The story of this funny/sad/angry musical mirrors certain aspects of playwright John Cameron Mitchell’s life: the titular chanteuse grow up in East Germany and moves to Grand Junction Colorado (as did Mitchell); her rock star protege is the son of an army commander (as was Mitchell), and her profession (part-time babysitter sidelining as a prostitute) was inspired by a woman who actually babysat young Mitchell when his father was stationed in Germany. The hilariously bitter script plays with philosophy as well: Hedwig sings a story from Plato about how Zeus created love by splitting primeval humanity into two halves, which have been seeking each other ever since. And she names her own “other half” after the Greek word gnosis, which denotes a transcendental experience of truth.
Hedwig is on a misguided quest to complete herself by joining with another. But she finds strength in music even more than from wigs and mascara. After a cathartic climax, it’s not clear exactly what happens; we seem to depart from the fiction of the concert into some sort of meta-theater: the resolution is in the music, not the story. What seems clear at the end, though, is that this tortured, heroic soul has attained her gnosis.
But the show isn’t all myth-making, dirty jokes, and Germanic angst—simply put: it rocks. Music director Paula Foley Tillen and her band blow up the stage with the energy and spirit of the 80’s sounds that inspired Stephen Trask’s score, from pop to punk. It’s a pity that amplification issues sometimes muddy Trask’s wonderful lyrics, but the shifting waves of emotion come across loud and clear, like a queer Beethoven’s rock and roll symphony. In the title role, the incredibly talented Brett Sweeney surely gives one of the essential performances of the season; whether over-sharing with the audience, quivering like Tina Turner, or twitching on the floor like Iggy Pop, Sweeney delivers it all with courage, a powerful voice, and sensitivity to the moment. This Hedwig is especially tragicomic; we are never far from the wounded human being behind the risque asides and heavy makeup.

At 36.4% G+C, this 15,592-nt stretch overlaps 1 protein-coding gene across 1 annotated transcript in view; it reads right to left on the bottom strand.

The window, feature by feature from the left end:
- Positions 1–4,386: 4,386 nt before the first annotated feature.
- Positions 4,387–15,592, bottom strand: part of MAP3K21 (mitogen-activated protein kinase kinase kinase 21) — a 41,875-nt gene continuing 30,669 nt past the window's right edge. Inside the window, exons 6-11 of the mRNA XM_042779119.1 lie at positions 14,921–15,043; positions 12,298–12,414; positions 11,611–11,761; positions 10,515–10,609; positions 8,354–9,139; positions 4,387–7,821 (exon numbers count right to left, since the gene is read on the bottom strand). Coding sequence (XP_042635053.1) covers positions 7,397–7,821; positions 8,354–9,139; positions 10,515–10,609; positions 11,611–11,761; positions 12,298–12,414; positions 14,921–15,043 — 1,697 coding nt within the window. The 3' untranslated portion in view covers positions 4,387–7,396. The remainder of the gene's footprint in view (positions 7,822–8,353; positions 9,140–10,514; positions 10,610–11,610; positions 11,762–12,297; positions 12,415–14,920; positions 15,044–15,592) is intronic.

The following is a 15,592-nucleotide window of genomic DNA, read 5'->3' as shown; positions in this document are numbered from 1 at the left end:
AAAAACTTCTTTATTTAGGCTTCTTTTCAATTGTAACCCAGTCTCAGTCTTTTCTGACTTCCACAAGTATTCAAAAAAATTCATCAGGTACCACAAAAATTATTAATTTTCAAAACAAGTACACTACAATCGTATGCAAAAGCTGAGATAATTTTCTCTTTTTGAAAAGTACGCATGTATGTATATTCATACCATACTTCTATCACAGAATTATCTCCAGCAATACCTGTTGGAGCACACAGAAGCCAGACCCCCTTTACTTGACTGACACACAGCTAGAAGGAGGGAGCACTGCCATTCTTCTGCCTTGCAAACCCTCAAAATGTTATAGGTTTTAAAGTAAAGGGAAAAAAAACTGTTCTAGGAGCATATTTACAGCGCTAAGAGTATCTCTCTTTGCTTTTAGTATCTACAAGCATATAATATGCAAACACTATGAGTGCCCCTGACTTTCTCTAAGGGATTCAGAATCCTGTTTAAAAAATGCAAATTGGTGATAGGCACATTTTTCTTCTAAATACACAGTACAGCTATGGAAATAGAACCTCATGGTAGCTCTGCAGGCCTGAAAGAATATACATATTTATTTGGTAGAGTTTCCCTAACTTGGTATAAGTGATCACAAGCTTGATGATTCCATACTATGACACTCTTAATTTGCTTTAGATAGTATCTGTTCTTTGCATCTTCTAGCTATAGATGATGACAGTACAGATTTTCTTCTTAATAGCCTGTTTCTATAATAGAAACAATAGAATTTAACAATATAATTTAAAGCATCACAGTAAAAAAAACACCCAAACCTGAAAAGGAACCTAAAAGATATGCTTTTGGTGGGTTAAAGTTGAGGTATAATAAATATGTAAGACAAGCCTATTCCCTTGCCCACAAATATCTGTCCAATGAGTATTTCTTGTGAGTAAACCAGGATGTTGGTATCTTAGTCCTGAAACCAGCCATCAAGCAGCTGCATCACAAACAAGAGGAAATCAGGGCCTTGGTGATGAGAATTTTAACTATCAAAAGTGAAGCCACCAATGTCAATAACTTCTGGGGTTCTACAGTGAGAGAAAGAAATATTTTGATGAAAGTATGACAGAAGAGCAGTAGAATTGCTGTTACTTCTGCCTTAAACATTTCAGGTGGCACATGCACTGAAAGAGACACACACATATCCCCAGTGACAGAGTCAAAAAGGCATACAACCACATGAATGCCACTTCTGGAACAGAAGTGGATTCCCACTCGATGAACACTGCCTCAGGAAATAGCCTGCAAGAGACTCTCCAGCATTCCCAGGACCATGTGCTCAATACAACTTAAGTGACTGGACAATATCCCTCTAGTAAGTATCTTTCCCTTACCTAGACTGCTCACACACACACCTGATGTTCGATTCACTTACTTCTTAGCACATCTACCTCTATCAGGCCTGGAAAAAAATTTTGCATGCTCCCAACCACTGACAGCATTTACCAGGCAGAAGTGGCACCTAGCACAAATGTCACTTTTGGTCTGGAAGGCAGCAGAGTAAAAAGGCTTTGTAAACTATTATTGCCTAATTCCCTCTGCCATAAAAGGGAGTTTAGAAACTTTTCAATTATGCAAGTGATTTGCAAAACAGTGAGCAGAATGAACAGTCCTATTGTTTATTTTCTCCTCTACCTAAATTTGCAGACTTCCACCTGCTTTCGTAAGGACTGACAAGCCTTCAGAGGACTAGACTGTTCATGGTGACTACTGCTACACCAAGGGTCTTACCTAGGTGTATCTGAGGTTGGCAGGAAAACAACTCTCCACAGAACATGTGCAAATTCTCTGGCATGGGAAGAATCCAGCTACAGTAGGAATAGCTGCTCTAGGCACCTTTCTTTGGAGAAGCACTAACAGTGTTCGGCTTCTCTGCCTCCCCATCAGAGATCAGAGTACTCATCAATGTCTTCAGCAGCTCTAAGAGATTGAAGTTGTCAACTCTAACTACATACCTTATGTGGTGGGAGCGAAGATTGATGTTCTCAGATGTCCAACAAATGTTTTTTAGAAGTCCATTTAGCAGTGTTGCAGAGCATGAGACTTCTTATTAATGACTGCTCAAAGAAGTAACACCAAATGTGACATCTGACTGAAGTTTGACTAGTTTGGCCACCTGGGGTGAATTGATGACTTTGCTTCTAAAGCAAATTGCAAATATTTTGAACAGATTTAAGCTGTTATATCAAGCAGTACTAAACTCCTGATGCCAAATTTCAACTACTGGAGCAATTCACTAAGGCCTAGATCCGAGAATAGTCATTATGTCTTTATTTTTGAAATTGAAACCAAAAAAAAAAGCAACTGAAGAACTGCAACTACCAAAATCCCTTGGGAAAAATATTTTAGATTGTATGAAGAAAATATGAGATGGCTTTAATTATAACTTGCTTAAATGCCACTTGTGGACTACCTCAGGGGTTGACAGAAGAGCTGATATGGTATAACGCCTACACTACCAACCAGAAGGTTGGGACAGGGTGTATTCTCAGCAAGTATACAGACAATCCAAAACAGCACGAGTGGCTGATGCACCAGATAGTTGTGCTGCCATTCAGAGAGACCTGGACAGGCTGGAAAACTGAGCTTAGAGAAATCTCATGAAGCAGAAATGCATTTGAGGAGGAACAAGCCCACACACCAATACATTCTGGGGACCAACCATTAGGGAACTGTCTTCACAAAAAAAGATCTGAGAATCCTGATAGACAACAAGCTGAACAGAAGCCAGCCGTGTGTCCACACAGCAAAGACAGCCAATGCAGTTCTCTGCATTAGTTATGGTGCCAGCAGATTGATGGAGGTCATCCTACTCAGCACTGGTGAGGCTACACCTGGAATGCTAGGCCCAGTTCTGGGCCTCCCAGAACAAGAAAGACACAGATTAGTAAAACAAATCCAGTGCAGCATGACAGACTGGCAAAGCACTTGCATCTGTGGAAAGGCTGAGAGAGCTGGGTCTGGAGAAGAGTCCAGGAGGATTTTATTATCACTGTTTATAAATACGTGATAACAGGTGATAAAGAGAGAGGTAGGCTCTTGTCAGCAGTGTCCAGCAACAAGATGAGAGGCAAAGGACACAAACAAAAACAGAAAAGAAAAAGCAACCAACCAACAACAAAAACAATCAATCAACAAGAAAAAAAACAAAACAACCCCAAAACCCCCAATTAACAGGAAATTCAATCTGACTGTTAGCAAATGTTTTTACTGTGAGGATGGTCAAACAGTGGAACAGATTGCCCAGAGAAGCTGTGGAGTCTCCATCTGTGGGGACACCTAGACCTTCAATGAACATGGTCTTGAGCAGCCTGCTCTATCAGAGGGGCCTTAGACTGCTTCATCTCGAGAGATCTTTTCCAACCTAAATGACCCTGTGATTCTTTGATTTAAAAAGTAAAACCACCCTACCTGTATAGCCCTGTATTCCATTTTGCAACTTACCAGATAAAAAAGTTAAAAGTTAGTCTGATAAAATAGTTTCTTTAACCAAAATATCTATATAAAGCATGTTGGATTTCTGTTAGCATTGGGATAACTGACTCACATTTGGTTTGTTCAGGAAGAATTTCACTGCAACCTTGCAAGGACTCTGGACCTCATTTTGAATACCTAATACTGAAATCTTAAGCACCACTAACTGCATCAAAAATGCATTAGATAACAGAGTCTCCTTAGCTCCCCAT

Director Robbie McGhee has created a plausible little world of the feckless Eurotrash band and their “ internationally-ignored” front person. There is clearly some backstory going on; we don’t really know what it is, but it gives everything a sense of happening in the moment, and makes the band into characters, not just an orchestra. A pair of theatrically-inclined guitarists especially bring their A games to each campy moment. Lydia Rose Eiche gets her chance to belt a little as Yitzhak, Hedwig’s “husband;” a former drag queen who has been forbidden to queen, lest she upstage the star. (Yes, the drag queen husband is played by a woman in male drag, who later appears in female drag: how’s that for blurring boundaries? Incidentally, for the record: Hedwig is not trangender; Mitchell has clarified that we are to consider her “genderqueer.”) McGhee also adds a few gratuitous but audience-pleasing touches, as when they toss large inflatable gummy bears into the audience to bat around, or a cameo appearance by a life-sized, disgruntled Oompa-Loompa. Designer Lyn Kream has created Hedwig’s fabulous wardrobe, and Mike Van Dreser’s lighting brings a surprising variety of visual moods to the otherwise simple set.